Sluggish performance after CPU upgrade, poor benchmark results

Hey everyone,
I need advice on definite procedure of identifying the source of sluggish performance and instability after a CPU upgrade.
I upgraded from Phenom x4 9150e (1.8GHz, quad, 65w) to Phenom II 925 (2.8GHz, quad, 95w) and problems began two days later, not instantly. There were no previous performance or stability problems, handed down the old CPU to a family member.
The short version: Stability problems and sluggish performance, not overheating, nothing else (major) changed in the system. Need help!
The long version:
I guess at this point it would be appropriate to introduce my hardware (and basic software):
Phenom II 925
Arctic Silver 5
Thermaltake Blue Orb II cooler
Gigabyte GA-MA770-UD3 v2.1
PNY 2x2GB DDR2 model MD4096KD2-800 (this variation)
MSI 9800GT 512MB model N9800GT-T2D1G-OC
Seagate 2x 1TB ST31000528AS in RAID 1 (on AMD RAID)
Enermax 4x 120mm magnetic barometric bearing case fans
Cooler Master Cosmos 1000 case
Cooler Master 500w PSU model RP-500-PCAR
Windows Server 2003 Standard Edition SP2 32bit with 5 CALs, PAE enabled
Avira AntiVir Server

Machine is a general use workstation, I have somewhat a minimalistic approach to software.

So what was happening? Well, I installed the CPU into the socket, there were no bent pins, it went in easy. Gently wiped the top of it with Isopropyl alcohol, dried instantly. Evenly spread Arctic Silver 5 on top of the CPU dye cover, lowered and secured the cooler, which was also wiped clean with alcohol prior to installation.
When booted the system immediately identified the CPU correctly. I installed monitoring and tweak utility from Gigabyte to check temperature readings and other stats. It was idling at 34C which is nice and chill. Then I installed Burn In 2008 and did a 4 core stress test for 30 minutes. Temperature peaked at 46C which is also normal. As the CPU cooler is set on Auto, it adjusts RPM as load/temperature increases. During stress test the CPU cooler became audible which to me is not desirable during normal use, so I decided to go ahead and undervolt and underclock the CPU. I went down .175v on CPU core (1.150v result) and to 10x multiplier instead of 14x (2.0GHz result). Temperatures became 32C idle, 37C stress, CPU cooler not audible. Just how I like it. I figured if I ever have a gaming crave (I have been too busy as of late) I can always just return the clock to stock.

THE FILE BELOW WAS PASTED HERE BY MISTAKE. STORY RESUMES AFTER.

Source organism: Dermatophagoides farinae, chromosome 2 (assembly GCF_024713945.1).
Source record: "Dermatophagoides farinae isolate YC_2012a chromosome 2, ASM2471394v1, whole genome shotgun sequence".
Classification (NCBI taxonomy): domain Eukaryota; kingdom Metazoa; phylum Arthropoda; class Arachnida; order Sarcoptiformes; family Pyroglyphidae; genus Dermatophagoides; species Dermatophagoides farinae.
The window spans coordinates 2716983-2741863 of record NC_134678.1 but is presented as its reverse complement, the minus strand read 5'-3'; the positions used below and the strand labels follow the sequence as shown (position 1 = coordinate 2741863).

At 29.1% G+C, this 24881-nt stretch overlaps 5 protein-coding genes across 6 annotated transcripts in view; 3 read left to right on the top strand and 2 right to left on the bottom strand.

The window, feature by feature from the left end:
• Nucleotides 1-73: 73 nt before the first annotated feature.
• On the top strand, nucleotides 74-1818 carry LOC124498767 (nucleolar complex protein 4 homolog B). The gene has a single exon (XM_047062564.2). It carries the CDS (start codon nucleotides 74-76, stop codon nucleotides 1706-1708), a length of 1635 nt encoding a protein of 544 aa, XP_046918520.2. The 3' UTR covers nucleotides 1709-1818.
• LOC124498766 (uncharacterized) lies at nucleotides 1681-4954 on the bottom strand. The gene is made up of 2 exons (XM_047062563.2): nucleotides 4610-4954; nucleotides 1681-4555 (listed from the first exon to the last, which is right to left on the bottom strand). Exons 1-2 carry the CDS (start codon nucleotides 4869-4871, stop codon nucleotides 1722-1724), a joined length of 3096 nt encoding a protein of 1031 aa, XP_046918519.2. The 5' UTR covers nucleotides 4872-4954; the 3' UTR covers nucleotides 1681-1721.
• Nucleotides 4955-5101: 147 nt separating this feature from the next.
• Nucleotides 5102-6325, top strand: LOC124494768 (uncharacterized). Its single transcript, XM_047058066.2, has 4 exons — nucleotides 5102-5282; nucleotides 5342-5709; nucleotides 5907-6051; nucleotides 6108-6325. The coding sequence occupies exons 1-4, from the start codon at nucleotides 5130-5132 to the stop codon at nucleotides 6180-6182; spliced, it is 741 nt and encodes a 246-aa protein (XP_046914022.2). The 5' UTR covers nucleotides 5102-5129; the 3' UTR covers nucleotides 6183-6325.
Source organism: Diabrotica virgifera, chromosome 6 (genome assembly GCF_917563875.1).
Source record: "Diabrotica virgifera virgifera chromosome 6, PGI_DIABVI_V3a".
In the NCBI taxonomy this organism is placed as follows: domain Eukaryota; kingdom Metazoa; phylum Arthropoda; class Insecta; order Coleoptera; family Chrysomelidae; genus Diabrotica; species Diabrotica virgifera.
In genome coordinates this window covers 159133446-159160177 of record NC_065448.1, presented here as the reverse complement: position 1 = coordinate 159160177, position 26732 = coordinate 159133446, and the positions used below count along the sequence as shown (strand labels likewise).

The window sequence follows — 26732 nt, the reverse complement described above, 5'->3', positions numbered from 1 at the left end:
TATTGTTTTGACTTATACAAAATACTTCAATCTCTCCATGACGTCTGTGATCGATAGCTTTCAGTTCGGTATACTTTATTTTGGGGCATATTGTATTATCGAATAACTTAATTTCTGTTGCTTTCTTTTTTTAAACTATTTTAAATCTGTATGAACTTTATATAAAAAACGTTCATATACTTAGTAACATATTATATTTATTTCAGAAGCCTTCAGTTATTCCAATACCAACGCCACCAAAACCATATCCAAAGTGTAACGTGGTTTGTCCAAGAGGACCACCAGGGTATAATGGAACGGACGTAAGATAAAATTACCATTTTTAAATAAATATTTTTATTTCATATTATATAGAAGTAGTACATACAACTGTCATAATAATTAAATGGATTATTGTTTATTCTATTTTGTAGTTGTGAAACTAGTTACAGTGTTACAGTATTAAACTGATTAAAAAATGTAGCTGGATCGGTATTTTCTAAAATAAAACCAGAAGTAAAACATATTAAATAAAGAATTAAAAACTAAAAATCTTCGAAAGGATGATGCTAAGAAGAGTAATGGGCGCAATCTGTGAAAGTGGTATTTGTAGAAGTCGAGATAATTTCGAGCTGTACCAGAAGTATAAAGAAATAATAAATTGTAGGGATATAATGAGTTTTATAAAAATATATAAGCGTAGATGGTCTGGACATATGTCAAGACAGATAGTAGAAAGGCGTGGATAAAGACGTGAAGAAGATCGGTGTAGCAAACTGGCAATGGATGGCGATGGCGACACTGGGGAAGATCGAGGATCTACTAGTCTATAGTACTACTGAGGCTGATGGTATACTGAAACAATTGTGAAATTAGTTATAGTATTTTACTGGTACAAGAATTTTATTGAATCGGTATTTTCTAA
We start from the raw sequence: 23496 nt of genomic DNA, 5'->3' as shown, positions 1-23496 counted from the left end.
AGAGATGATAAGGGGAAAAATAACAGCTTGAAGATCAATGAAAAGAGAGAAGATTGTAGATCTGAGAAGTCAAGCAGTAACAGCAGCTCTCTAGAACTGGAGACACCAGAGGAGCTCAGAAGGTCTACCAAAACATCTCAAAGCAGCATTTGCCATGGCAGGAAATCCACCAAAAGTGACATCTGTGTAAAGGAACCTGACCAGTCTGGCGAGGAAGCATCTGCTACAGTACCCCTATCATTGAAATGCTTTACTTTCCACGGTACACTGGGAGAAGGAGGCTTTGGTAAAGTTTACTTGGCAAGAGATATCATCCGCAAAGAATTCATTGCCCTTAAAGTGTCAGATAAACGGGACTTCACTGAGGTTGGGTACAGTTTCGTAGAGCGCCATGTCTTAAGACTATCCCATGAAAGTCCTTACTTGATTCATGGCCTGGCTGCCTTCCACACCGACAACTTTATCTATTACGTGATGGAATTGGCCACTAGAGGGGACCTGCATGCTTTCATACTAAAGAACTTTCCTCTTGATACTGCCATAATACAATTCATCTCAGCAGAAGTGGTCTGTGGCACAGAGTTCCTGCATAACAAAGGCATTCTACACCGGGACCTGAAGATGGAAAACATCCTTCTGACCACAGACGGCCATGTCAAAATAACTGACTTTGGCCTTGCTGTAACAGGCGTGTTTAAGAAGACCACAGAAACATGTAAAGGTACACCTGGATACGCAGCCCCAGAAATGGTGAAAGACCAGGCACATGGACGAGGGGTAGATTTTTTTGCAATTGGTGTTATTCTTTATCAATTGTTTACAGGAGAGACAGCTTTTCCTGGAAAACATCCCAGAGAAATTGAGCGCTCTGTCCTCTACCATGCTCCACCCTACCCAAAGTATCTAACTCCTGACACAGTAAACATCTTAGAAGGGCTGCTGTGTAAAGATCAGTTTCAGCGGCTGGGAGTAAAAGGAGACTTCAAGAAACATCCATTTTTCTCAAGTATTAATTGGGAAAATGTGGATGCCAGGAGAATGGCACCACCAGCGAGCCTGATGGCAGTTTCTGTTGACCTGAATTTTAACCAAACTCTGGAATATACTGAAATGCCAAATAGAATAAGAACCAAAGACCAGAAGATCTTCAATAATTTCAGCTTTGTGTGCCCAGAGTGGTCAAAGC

No, I never overclock my hardware. My data and my time are worth more than the hardware, or its upgrade.
And so, the system was fine for two days. On the day the trouble struck, I returned from lecture in college, woke the system up from standby, and instantly noticed the screen resolution was wrong (was panning around my desktop at low resolution). Eventually after a few attempts of changing the resolution I got it back to the native 1680x1050 of my LCD. About 20 minutes later I was listening to music (known good MP3s) using Winamp and squaks and pops started, like skipping or damaged CD. Then it just became white noise, changing tracks or restarting winamp didn't help, system sounds also garbled. Then my instant messaging client, Pidgin, crashed throwing Visual C++ exceptions, and not able to restart (Cairo, part of GTK I presume, kept crashing). Next I got a completely garbled image in Google Chrome browser, like image sheared at an angle. Still trying to figure out what is going on I started my other browser of choice, K-Meleon (native Windows implementation of Mozilla), and fonts were all wrong, some corrupt, some wrong size, everything just completely out of whack.
At this point I decided to reboot, and surprisingly enough, I was able to gracefully reboot. I opened the side of the case and reached in to touch the CPU cooler and video card. The CPU cooler was at about ambient temperature, and the video card barely warm, so I guess not overheating.
I went straight into the BIOS and returned CPU voltage and multiplier back to normal.
After booting back up I am experiencing sluggish performance, like the system "waits" sometimes, and then proceeds fast as normal. Essentially everything happens in lumps. Now I hear a pop or squeak about once a minute while listening to music. Buffered flash video stutters, freezes, then proceeds as normal, then a few seconds later stutters again.